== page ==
A recent article published in the Circulation journal investigated the interplay among chronic kidney disease, metabolic risk factors, and the cardiovascular system on morbidity and mortality.
It focused on providing guidance to care for patients with cardiovascular-kidney-metabolic syndrome.
Study: Cardiovascular-Kidney-Metabolic Health: A Presidential Advisory From the American Heart Association. Image Credit: SewCreamStudio/Shutterstock.com
What is cardiovascular-kidney-metabolic syndrome?
Cardiovascular-kidney-metabolic (CKM) health is associated with pathophysiological interactions among metabolic risk factors (e.g., diabetes and obesity), cardiovascular system, and chronic kidney disease (CKD).
Several studies have indicated poor CKM health leads to multiorgan disease, excess morbidity, and premature death. It must be noted that the maximum healthcare expenditure is driven by cardiovascular disease (CVD).
The prevalence of poor CKM heath is extremely high worldwide. Although the increased majority of CKM has raised significant concerns, advancing science and technology has provided significant opportunities to alleviate the disease burden.
For instance, several therapies have been formulated that benefit kidney and metabolic disease. It also provides a protective effect against adverse CVD events and mortality. However, there is a need for better guidance to protect the global population from CKM syndrome.
Cardiorenal syndrome has been defined as a bidirectional relationship between heart and kidney dysfunctions. Here, dysfunction of one organ leads to malfunction of another.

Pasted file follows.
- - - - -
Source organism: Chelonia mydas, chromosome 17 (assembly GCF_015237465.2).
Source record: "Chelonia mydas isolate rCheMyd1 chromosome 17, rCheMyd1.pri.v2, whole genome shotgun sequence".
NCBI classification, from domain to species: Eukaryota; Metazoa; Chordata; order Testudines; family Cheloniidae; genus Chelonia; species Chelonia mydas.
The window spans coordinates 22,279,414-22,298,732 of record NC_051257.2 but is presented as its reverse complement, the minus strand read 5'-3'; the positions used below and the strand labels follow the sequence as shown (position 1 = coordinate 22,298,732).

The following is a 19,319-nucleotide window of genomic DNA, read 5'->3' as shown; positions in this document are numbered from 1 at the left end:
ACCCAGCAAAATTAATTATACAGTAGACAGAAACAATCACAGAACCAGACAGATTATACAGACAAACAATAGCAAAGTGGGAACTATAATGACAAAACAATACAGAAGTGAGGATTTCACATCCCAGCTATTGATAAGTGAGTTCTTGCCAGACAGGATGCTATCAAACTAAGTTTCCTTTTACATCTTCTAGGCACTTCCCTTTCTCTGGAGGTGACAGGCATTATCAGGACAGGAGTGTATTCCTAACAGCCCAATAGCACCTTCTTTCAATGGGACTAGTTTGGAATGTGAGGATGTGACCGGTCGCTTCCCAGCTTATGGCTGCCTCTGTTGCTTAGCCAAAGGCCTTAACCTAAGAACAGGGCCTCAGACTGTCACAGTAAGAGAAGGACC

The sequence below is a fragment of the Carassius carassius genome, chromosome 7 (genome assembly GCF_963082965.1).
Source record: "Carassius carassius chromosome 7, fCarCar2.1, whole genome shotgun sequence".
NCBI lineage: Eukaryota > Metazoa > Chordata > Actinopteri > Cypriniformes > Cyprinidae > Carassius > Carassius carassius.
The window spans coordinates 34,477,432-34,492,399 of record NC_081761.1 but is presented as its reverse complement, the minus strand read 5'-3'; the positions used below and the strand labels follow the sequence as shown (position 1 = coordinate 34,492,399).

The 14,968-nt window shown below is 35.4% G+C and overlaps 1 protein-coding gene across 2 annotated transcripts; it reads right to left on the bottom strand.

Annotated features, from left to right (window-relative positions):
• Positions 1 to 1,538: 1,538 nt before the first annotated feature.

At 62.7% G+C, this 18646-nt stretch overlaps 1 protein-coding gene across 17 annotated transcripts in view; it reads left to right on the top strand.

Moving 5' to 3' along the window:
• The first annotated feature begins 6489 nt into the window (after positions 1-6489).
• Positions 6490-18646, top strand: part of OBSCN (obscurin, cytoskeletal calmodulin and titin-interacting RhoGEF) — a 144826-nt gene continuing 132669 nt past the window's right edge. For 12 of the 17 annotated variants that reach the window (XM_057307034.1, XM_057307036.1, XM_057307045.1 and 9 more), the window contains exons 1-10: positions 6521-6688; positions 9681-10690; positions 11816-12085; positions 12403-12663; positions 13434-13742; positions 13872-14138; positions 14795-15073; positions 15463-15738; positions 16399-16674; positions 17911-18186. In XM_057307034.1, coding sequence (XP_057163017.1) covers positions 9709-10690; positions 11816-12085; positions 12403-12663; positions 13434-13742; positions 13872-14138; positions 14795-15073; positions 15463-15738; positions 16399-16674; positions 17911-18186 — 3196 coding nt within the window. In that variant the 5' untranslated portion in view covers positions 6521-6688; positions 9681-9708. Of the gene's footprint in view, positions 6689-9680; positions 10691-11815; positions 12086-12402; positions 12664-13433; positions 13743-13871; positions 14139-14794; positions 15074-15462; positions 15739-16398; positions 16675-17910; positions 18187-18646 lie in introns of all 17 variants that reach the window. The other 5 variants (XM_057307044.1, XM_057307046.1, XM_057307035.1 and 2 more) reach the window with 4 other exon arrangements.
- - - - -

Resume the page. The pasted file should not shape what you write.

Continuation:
Cardiometabolic disease occurs due to excess and dysfunction of adipose tissue that induces insulin resistance and inflammation and triggers the incidence of several metabolic risk factors that ultimately enhance the possibility of CVD events.
Kidney dysfunctions have recently been identified as a crucial factor mediating the association between CVD events, particularly heart failure, and metabolic risk factors. Previous studies have shown that albuminuria is a robust predictor of adverse CVD events.
However, in general practice, the rates of albuminuria testing are significantly low, even among high-risk populations. This observation indicates the urgent need to increase awareness among clinicians that can effectively reduce the morbidity and mortality rates due to CKM syndrome.
CKM syndrome affects all major organ systems through premature cognitive decline, kidney failure, obstructive sleep apnea, metabolic dysfunction–associated steatotic liver disease, atherogenesis, coronary heart disease, peripheral artery disease, stroke, atrial fibrillation, and myocardial function.
There is a need for a clear definition of CKM syndrome. Furthermore, an effective risk prediction tool and strategies to reduce CKM manifestations are urgently needed. Optimal CKM prevention and management will significantly reduce morbidity and mortality rates.
Effective therapies for CKM syndrome